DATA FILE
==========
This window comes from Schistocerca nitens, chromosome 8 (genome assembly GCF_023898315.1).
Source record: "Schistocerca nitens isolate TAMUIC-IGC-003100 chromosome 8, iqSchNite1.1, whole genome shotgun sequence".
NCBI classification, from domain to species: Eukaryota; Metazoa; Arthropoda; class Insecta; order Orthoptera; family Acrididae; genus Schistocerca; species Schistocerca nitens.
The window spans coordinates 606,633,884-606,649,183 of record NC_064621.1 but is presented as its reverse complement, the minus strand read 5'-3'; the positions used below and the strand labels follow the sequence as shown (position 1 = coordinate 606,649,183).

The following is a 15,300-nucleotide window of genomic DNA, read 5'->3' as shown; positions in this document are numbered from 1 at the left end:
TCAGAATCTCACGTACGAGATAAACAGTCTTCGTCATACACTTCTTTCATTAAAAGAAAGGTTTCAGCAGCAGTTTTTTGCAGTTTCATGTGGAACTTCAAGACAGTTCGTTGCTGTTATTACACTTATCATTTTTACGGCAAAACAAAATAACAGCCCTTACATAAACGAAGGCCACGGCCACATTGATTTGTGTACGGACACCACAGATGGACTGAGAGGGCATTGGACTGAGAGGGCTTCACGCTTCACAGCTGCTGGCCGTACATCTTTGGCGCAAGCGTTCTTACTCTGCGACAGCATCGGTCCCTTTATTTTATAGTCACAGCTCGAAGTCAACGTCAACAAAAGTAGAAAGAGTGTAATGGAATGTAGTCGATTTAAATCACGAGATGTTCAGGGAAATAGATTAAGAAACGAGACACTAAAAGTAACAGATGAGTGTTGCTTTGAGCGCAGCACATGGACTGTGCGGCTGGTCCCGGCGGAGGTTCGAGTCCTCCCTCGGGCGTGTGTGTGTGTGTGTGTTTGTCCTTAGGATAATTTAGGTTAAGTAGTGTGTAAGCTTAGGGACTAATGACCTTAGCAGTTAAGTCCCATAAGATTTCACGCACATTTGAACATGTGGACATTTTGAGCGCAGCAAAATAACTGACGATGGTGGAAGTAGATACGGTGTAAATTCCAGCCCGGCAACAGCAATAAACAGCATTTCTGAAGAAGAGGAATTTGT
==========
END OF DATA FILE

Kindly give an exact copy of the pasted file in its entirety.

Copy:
This window comes from Schistocerca nitens, chromosome 8 (genome assembly GCF_023898315.1).
Source record: "Schistocerca nitens isolate TAMUIC-IGC-003100 chromosome 8, iqSchNite1.1, whole genome shotgun sequence".
NCBI classification, from domain to species: Eukaryota; Metazoa; Arthropoda; class Insecta; order Orthoptera; family Acrididae; genus Schistocerca; species Schistocerca nitens.
The window spans coordinates 606,633,884-606,649,183 of record NC_064621.1 but is presented as its reverse complement, the minus strand read 5'-3'; the positions used below and the strand labels follow the sequence as shown (position 1 = coordinate 606,649,183).

The following is a 15,300-nucleotide window of genomic DNA, read 5'->3' as shown; positions in this document are numbered from 1 at the left end:
TCAGAATCTCACGTACGAGATAAACAGTCTTCGTCATACACTTCTTTCATTAAAAGAAAGGTTTCAGCAGCAGTTTTTTGCAGTTTCATGTGGAACTTCAAGACAGTTCGTTGCTGTTATTACACTTATCATTTTTACGGCAAAACAAAATAACAGCCCTTACATAAACGAAGGCCACGGCCACATTGATTTGTGTACGGACACCACAGATGGACTGAGAGGGCATTGGACTGAGAGGGCTTCACGCTTCACAGCTGCTGGCCGTACATCTTTGGCGCAAGCGTTCTTACTCTGCGACAGCATCGGTCCCTTTATTTTATAGTCACAGCTCGAAGTCAACGTCAACAAAAGTAGAAAGAGTGTAATGGAATGTAGTCGATTTAAATCACGAGATGTTCAGGGAAATAGATTAAGAAACGAGACACTAAAAGTAACAGATGAGTGTTGCTTTGAGCGCAGCACATGGACTGTGCGGCTGGTCCCGGCGGAGGTTCGAGTCCTCCCTCGGGCGTGTGTGTGTGTGTGTGTTTGTCCTTAGGATAATTTAGGTTAAGTAGTGTGTAAGCTTAGGGACTAATGACCTTAGCAGTTAAGTCCCATAAGATTTCACGCACATTTGAACATGTGGACATTTTGAGCGCAGCAAAATAACTGACGATGGTGGAAGTAGATACGGTGTAAATTCCAGCCCGGCAACAGCAATAAACAGCATTTCTGAAGAAGAGGAATTTGT